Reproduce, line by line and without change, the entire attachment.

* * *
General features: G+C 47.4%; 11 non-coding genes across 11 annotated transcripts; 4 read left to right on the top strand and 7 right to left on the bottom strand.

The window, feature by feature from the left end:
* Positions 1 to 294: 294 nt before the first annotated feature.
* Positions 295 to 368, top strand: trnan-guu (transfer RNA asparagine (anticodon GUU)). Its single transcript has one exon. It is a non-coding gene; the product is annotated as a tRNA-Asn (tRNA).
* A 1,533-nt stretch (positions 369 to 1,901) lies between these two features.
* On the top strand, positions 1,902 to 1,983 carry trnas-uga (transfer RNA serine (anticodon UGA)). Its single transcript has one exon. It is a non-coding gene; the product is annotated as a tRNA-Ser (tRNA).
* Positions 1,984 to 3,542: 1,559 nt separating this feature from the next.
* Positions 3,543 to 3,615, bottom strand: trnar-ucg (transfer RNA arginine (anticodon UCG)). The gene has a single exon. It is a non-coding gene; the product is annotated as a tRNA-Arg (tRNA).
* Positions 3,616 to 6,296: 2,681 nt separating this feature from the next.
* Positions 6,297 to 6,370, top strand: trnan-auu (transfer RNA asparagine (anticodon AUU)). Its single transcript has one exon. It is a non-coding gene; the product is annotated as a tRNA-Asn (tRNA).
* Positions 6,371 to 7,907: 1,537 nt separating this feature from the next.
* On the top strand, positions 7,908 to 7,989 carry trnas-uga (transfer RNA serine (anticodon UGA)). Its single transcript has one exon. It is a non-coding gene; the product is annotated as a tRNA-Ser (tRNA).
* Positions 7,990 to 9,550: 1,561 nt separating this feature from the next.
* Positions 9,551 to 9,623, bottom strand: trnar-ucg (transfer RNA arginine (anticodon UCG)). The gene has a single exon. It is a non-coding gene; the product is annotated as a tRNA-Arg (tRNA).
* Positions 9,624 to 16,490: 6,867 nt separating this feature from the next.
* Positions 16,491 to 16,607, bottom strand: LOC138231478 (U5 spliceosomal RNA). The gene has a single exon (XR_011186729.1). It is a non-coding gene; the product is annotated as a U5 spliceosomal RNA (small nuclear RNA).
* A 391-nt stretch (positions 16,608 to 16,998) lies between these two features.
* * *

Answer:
General features: G+C 47.4%; 11 non-coding genes across 11 annotated transcripts; 4 read left to right on the top strand and 7 right to left on the bottom strand.

The window, feature by feature from the left end:
* Positions 1 to 294: 294 nt before the first annotated feature.
* Positions 295 to 368, top strand: trnan-guu (transfer RNA asparagine (anticodon GUU)). Its single transcript has one exon. It is a non-coding gene; the product is annotated as a tRNA-Asn (tRNA).
* A 1,533-nt stretch (positions 369 to 1,901) lies between these two features.
* On the top strand, positions 1,902 to 1,983 carry trnas-uga (transfer RNA serine (anticodon UGA)). Its single transcript has one exon. It is a non-coding gene; the product is annotated as a tRNA-Ser (tRNA).
* Positions 1,984 to 3,542: 1,559 nt separating this feature from the next.
* Positions 3,543 to 3,615, bottom strand: trnar-ucg (transfer RNA arginine (anticodon UCG)). The gene has a single exon. It is a non-coding gene; the product is annotated as a tRNA-Arg (tRNA).
* Positions 3,616 to 6,296: 2,681 nt separating this feature from the next.
* Positions 6,297 to 6,370, top strand: trnan-auu (transfer RNA asparagine (anticodon AUU)). Its single transcript has one exon. It is a non-coding gene; the product is annotated as a tRNA-Asn (tRNA).
* Positions 6,371 to 7,907: 1,537 nt separating this feature from the next.
* On the top strand, positions 7,908 to 7,989 carry trnas-uga (transfer RNA serine (anticodon UGA)). Its single transcript has one exon. It is a non-coding gene; the product is annotated as a tRNA-Ser (tRNA).
* Positions 7,990 to 9,550: 1,561 nt separating this feature from the next.
* Positions 9,551 to 9,623, bottom strand: trnar-ucg (transfer RNA arginine (anticodon UCG)). The gene has a single exon. It is a non-coding gene; the product is annotated as a tRNA-Arg (tRNA).
* Positions 9,624 to 16,490: 6,867 nt separating this feature from the next.
* Positions 16,491 to 16,607, bottom strand: LOC138231478 (U5 spliceosomal RNA). The gene has a single exon (XR_011186729.1). It is a non-coding gene; the product is annotated as a U5 spliceosomal RNA (small nuclear RNA).
* A 391-nt stretch (positions 16,608 to 16,998) lies between these two features.